Using portals to prevent people from becoming patients
It might send shivers of horror down many a GP's spine, but allowing patients to access clinical notes has the effect of improving patient/doctor relationships as well as adherence to medications and recommendations.
Andrew Miller, who was named as one of seven eHealth ambassadors earlier this year as part of the National Health IT Board's push for nationwide use of patient portals, told the HINZ conference in Auckland last month that using technologies such as Open Notes and patient portals also has the effect of cleaning up clinical notes and fundamentally changing the way they are written.
Dr Miller, a GP from the Bush Road Medical Centre in Whangerei, offers the ManageMyHealth patient portal through his practice and allows patients to read his notes. The other doctors in the practice also read the notes, which Dr Miller says has “massively” changed the way they are written.
Dr Miller said that as information sharing improves, doctors will begin to tidy up their notes and lift their game.
“We have Open Notes in my practice [and] our patients read every single thing I write,” he said. “Every doctor in our practice reads what the other doctor wrote about them and that has massively changed how notes are written.
“They’re written more colloquially, they’re written in a way that is understandable, patients can go back and look at what we’ve written, show their family members, show their friends, and that in itself makes a huge difference.”
Dr Miller, who admits to having a “wild streak of geek” in him, has been using IT in some form or another for the last 20 years and believes that it has the ability to change the whole paradigm of how health is delivered, particularly in areas like Northland where distances are large but people and resources are few.
However, he believes the change will be evolutionary rather than revolutionary because the health system does not have the capacity to change overnight.
“In Northland we’re just left to our own devices, so we’ve got quite a lot of things going on out there,” he said. “We’re an area with very few people interfering with what we’re doing, and we just get on and do it.”
While Northland has had a number of successes, such as the implementation of eReferrals, what New Zealand eHealth in general doesn't do too well is share these successes.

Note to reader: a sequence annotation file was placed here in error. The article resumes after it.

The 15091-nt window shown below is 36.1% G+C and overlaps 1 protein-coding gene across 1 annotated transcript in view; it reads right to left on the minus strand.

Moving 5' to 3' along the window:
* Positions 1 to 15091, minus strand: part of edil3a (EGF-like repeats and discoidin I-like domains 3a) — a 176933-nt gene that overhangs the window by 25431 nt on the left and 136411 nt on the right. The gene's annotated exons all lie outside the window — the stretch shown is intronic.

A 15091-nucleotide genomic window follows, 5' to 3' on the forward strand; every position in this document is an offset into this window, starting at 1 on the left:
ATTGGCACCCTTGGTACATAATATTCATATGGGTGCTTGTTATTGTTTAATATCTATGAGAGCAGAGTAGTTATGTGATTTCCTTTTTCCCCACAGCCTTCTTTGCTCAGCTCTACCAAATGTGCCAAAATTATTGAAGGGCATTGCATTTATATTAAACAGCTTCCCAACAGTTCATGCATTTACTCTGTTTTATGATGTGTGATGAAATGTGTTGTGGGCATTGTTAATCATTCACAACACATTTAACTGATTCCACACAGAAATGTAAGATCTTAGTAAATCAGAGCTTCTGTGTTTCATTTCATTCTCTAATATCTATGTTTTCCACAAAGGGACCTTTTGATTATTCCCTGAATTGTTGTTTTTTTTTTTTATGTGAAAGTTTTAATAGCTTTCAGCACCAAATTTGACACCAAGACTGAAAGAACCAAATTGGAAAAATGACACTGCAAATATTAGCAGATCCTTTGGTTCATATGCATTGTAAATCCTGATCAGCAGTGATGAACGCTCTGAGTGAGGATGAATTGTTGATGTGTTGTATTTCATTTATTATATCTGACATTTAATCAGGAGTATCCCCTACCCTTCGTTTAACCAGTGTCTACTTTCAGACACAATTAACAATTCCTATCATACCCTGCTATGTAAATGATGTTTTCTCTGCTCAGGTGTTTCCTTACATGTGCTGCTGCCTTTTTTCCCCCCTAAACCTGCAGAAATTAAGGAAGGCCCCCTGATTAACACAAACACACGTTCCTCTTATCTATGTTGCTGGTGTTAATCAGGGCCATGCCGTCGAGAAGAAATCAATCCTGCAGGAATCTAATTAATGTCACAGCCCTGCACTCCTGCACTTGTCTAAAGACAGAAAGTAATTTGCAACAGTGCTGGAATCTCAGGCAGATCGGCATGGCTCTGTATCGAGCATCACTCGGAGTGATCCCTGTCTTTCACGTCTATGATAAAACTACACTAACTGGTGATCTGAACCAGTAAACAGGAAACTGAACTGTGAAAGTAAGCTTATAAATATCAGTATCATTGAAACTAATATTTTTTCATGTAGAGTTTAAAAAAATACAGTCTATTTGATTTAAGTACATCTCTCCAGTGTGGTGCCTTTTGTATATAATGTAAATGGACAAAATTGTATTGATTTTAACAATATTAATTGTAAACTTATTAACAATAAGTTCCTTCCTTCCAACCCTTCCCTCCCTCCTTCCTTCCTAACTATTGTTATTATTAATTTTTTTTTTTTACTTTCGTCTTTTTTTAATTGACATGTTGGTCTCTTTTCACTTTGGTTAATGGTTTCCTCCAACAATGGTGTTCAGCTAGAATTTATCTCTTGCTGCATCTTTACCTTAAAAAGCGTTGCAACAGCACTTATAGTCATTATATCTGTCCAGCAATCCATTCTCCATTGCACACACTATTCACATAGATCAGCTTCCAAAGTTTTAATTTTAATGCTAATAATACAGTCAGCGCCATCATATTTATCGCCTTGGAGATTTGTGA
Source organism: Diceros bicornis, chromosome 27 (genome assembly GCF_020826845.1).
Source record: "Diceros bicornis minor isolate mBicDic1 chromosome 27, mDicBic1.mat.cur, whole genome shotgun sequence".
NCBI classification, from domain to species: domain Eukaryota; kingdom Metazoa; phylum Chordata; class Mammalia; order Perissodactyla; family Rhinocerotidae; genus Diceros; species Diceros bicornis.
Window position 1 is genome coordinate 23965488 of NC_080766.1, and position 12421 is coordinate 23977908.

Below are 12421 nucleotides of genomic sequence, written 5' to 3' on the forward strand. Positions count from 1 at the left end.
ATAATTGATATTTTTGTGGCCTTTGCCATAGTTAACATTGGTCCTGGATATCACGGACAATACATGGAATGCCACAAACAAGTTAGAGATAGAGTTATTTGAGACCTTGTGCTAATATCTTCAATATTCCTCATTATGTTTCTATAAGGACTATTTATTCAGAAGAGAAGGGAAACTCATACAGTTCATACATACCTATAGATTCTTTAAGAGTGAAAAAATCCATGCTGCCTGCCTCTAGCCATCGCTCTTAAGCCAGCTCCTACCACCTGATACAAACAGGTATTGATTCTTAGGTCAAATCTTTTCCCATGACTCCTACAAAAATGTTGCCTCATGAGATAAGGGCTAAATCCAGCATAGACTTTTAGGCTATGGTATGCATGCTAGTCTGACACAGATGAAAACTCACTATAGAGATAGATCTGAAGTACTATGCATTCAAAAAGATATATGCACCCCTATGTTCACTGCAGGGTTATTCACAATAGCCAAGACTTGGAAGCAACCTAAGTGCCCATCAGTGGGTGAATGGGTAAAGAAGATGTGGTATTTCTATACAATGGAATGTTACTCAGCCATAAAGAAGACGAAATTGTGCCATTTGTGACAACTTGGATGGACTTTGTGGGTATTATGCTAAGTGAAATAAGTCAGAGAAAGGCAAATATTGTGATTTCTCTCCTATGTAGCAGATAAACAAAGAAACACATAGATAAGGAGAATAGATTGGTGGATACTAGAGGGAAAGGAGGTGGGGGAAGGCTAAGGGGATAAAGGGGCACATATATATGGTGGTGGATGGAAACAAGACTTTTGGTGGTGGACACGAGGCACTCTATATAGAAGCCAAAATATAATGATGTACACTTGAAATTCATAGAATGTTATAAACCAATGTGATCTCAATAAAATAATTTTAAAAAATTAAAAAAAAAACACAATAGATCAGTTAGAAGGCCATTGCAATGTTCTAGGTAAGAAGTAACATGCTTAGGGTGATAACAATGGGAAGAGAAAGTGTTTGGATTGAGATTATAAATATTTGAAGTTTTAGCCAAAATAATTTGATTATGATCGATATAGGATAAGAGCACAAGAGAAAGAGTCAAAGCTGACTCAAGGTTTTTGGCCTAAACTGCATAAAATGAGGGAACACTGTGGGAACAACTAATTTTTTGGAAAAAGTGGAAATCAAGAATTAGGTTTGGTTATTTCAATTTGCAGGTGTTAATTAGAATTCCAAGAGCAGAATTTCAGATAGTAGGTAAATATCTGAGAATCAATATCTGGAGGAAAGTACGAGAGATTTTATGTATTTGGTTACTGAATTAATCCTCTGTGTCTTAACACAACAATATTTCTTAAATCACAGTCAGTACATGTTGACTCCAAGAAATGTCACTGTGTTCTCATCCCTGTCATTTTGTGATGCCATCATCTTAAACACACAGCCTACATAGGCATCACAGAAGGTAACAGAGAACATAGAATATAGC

Dr Miller said that after nine months of planning in 2009, an eReferral system was implemented that meant that by 2013, 100 per cent of referrals are done electronically. However, no one came up to ask how it was done, he said.
“I don’t know if we’ve got a very good way at the moment of sharing successes and working out how we can stop reinventing the wheel,” he said. “The other thing that we’re not very good at is looking at how this affects the person. I’m not talking about patients, I’m actually talking about people. I think that most people don’t want to become patients if they can avoid it.
“Hopefully patients are going to start demanding that we provide them with this as part of a transformed, integrated system. We are about the only practice in Whangerei operating a portal and people are saying to other doctors around town how come you haven't got a portal. My own GP hasn't got a portal.
“One thing we do in Northland is we just try things out. People are quite willing to make mistakes up north and learn from them and just get on with the thinking. You probably learn more in a week of doing something than sitting around for a year and talking about it.”
Dr Miller said the problem of lack of health literacy in patients could be overcome in part by using portals and IT tools, as evidenced by their use in leading healthcare systems such as Kaiser Permanente in the US.
All of this, however, depends on funding. “Love without a budget is not true love,” he said. “What I’m talking about doesn’t come without cost. We’re going to have to pay both vendors to make nice products and we’re going to have to pay practices to use these products, and be realistic about the fact that we can’t expect people to work for nothing. Although that sounds mercenary, it is true.”
Posted in New Zealand eHealth